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F&M 'Family' Comes Together for Celebratory Weekend

Warmed by memories of the past and energized by initiatives of the present, thousands of members of the Franklin & Marshall community visited campus over the weekend to help the College celebrate a milestone and launch into the future.

More than 2,500 alumni, parents and friends of the College joined members of the campus community for Homecoming & Family Weekend Oct. 18-21 as F&M continued a yearlong celebration of is 225th anniversary. From faculty lectures to alumni gatherings to the annual Tailgate Extravaganza, the brisk and sunny weekend included more than 75 events highlighting F&M's commitment to excellence in the liberal arts, strong community spirit and engagement in the local and global communities. Many events focused on the College's anniversary theme, "Beyond 225: Inspired for Life."

The celebration marked the second consecutive year the College combined the time-honored traditions of Homecoming and Family Weekend in a single festive weekend. Dave Taylor '81, president of the F&M Alumni Association, said the event benefits from generations of alumni celebrating the College's rich history with current students and their families.

"It's exciting to see so many different communities at the College come together, including athletic teams, Greek organizations, alumni groups and other affinity groups," Taylor said. "It was a wonderful mix of students, families, alumni, faculty and friends. To get that many people together is truly memorable, and every year it seems to get better."

  • 2012 Homecoming & Family Weekend
  • Photos by Nick Gould

Images from events throughout the weekend are available in the Homecoming & Family Weekend galleries on Facebook and Flickr.

Some members of the F&M community enjoyed Homecoming & Family Weekend as both alumni and parents. Lisa Levy '81, P'16 returned as a proud alumna and mother of current first-year student Amalya Levy '16.

"I always have very warm feelings when I visit F&M. Some professors were almost like substitute parents to me, and I made strong connections here," said Levy, who counts late dean O.W. Lacy among her biggest mentors. "I didn't feel as anxious as a lot of parents sending my daughter off to college because I know she'll be cared for at F&M and have a great academic experience. It's hard for students to fall through the cracks here. The faculty cares deeply about students."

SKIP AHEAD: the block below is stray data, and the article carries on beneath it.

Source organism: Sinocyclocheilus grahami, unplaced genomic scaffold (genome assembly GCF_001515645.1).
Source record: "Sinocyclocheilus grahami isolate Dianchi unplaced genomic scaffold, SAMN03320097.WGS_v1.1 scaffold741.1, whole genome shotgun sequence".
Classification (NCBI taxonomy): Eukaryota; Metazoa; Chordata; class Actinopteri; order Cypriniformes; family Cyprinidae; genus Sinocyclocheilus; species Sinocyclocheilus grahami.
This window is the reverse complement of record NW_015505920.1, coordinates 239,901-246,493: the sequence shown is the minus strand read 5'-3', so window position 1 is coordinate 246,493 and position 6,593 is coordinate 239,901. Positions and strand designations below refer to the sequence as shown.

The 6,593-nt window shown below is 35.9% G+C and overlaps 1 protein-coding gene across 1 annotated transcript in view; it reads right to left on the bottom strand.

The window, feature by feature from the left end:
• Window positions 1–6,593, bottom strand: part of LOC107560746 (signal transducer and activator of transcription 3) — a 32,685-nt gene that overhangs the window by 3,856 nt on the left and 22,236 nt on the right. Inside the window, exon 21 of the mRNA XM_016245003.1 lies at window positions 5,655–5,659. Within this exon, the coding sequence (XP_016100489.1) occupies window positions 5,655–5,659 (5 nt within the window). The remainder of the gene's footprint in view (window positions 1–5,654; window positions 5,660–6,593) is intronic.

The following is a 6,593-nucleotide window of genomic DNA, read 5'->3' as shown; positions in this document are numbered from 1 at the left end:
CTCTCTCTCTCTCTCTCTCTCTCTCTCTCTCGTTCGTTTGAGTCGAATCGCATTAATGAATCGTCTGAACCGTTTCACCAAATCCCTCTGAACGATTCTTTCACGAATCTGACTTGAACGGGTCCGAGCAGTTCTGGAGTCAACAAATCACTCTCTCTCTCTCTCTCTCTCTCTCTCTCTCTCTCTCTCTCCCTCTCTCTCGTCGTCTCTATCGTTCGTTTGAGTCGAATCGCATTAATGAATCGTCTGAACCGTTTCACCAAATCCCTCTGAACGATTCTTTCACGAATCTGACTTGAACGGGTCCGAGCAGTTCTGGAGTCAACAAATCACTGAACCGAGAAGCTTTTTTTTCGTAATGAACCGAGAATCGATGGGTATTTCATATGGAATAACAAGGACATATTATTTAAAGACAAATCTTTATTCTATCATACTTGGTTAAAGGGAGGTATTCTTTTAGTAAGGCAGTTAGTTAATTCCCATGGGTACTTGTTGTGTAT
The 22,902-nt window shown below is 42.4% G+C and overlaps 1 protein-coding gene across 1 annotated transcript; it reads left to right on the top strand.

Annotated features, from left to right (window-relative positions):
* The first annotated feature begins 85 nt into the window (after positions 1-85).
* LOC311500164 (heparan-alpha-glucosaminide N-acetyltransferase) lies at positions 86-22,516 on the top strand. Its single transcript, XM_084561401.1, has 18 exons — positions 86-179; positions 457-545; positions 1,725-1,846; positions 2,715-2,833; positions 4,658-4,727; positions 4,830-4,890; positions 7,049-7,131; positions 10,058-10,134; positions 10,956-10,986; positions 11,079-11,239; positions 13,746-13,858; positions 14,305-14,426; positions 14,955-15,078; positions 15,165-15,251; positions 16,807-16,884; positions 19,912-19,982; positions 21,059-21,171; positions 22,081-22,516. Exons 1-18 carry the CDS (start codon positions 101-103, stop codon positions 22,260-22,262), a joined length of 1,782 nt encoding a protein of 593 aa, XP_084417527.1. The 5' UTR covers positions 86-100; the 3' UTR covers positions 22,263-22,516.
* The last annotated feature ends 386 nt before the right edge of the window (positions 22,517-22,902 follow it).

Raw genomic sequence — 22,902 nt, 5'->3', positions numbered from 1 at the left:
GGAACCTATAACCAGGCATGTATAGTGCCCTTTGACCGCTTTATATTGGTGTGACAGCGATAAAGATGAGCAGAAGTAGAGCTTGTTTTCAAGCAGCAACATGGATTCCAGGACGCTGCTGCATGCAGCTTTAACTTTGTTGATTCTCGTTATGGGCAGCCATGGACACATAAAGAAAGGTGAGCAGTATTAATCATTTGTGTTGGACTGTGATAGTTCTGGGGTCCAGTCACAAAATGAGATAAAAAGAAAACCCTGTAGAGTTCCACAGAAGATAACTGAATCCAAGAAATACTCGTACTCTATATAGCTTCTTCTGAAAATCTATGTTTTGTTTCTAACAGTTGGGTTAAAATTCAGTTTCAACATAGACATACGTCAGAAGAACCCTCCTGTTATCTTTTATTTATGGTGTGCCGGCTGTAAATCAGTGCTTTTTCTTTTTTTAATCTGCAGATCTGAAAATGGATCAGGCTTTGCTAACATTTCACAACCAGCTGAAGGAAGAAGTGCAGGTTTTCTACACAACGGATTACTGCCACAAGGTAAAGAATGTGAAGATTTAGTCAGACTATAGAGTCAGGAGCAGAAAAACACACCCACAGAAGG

Among the weekend's highlights was "A Conversation with President Daniel R. Porterfield," an event in the Barshinger Center that highlighted F&M's national impact and excellence as a liberal arts college. Joining Porterfield on stage to speak about F&M's core strengths were Associate Professor of Biology Rob Jinks, whose work with students has resulted in a distinctive collaboration with the Clinic for Special Children; student Akbar Hossain '13, F&M's first-ever winner of the prestigious Harry S. Truman Scholarship; and F&M alumna Beth Throne '95, who leads the College's newly launched Office of Student & Post-Graduate Development.

Academic excellence was on display Oct. 19, when more than 100 students showcased their work at F&M's Autumn Research Fair in the Barshinger Life Sciences & Philosophy Building. The fair provided a forum for students to showcase work they completed in collaboration with F&M faculty members. These collaborations began at F&M in the 1950s in the natural sciences, and now encompass the College's entire academic spectrum, including the arts and humanities, social sciences and natural sciences.

The weekend also included the world premiere of a documentary film honoring the leadership of one of F&M's most distinguished alumni, the late Maj. Richard Winters '41. "Dick Winters: Hang Tough" celebrated the accomplishments of Winters -- whose story was the inspiration for the Stephen Ambrose book and HBO miniseries "Band of Brothers" -- and other servicemen who risked or sacrificed their lives on June 6, 1944, in Normandy, France.

For some alumni, simply walking around the campus proved to be the biggest highlight of the weekend. Peter Cangemi '01, an accounting major at F&M and member of Phi Kappa Psi fraternity, made the annual trek to Homecoming from New Jersey to catch up with friends and learn about current happenings at his alma mater.

"Whenever I come back to F&M, it feels like I'm coming home," Cangemi said as he watched the F&M football team defeat Moravian 34-2 at Sponaugle-Williamson Field. "I always feel welcome as I come back to see my classmates and professors. I've been excited to see the growth of my fraternity since I've graduated, and it's also been great to create new memories and friendships as I've come back to campus over the years."

One feature of the weekend that allowed alumni to celebrate the ways in which their peers have contributed to society was through the presentation of awards that honored several alumni:

  • Antony L. Mahn '65, Paula T. Dow '77, H. Philip Salmon '88, Ericka L. Powell '94 and Aaron C. Bass III '01 received the Sydney Bridgett '51 Award, a new honor presented to Franklin & Marshall alumni of African descent for outstanding achievement in a chosen profession or endeavor. Bridgett is a dedicated F&M alumnus who, after becoming the second African American graduate of the College, served as a civilian employee of the U.S. Air Force and went on to a distinguished career as an educator in the Lancaster area. Bridgett Award honorees are chosen by a panel comprising three members of the African American Alumni Council (AAAC), in addition to the director of alumni and parent relations and president of the AAAC. Porterfield and AAAC Chair Tony Ross '91 bestowed the award on the honorees.
  • Neil Davidowitz ’78, P’14 received the Alumni Volunteer Development Award, which recognizes alumni who have excelled in raising funds and obtaining pledges for the College.